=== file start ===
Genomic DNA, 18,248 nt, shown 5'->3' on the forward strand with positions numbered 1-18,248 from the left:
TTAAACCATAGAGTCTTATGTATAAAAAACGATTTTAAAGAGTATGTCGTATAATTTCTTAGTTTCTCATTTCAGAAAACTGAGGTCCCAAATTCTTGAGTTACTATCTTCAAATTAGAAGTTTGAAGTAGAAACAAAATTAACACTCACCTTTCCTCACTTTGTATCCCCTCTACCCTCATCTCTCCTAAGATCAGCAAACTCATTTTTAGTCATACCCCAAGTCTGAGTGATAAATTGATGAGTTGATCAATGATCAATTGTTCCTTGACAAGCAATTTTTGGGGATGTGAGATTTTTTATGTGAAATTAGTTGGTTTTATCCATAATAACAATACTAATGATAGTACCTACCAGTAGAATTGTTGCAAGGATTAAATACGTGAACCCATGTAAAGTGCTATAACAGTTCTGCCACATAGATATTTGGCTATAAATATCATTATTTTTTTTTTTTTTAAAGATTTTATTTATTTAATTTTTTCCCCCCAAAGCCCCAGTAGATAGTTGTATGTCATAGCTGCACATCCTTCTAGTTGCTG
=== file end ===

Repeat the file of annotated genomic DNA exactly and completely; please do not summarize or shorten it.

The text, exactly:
Genomic DNA, 18,248 nt, shown 5'->3' on the forward strand with positions numbered 1-18,248 from the left:
TTAAACCATAGAGTCTTATGTATAAAAAACGATTTTAAAGAGTATGTCGTATAATTTCTTAGTTTCTCATTTCAGAAAACTGAGGTCCCAAATTCTTGAGTTACTATCTTCAAATTAGAAGTTTGAAGTAGAAACAAAATTAACACTCACCTTTCCTCACTTTGTATCCCCTCTACCCTCATCTCTCCTAAGATCAGCAAACTCATTTTTAGTCATACCCCAAGTCTGAGTGATAAATTGATGAGTTGATCAATGATCAATTGTTCCTTGACAAGCAATTTTTGGGGATGTGAGATTTTTTATGTGAAATTAGTTGGTTTTATCCATAATAACAATACTAATGATAGTACCTACCAGTAGAATTGTTGCAAGGATTAAATACGTGAACCCATGTAAAGTGCTATAACAGTTCTGCCACATAGATATTTGGCTATAAATATCATTATTTTTTTTTTTTTTAAAGATTTTATTTATTTAATTTTTTCCCCCCAAAGCCCCAGTAGATAGTTGTATGTCATAGCTGCACATCCTTCTAGTTGCTG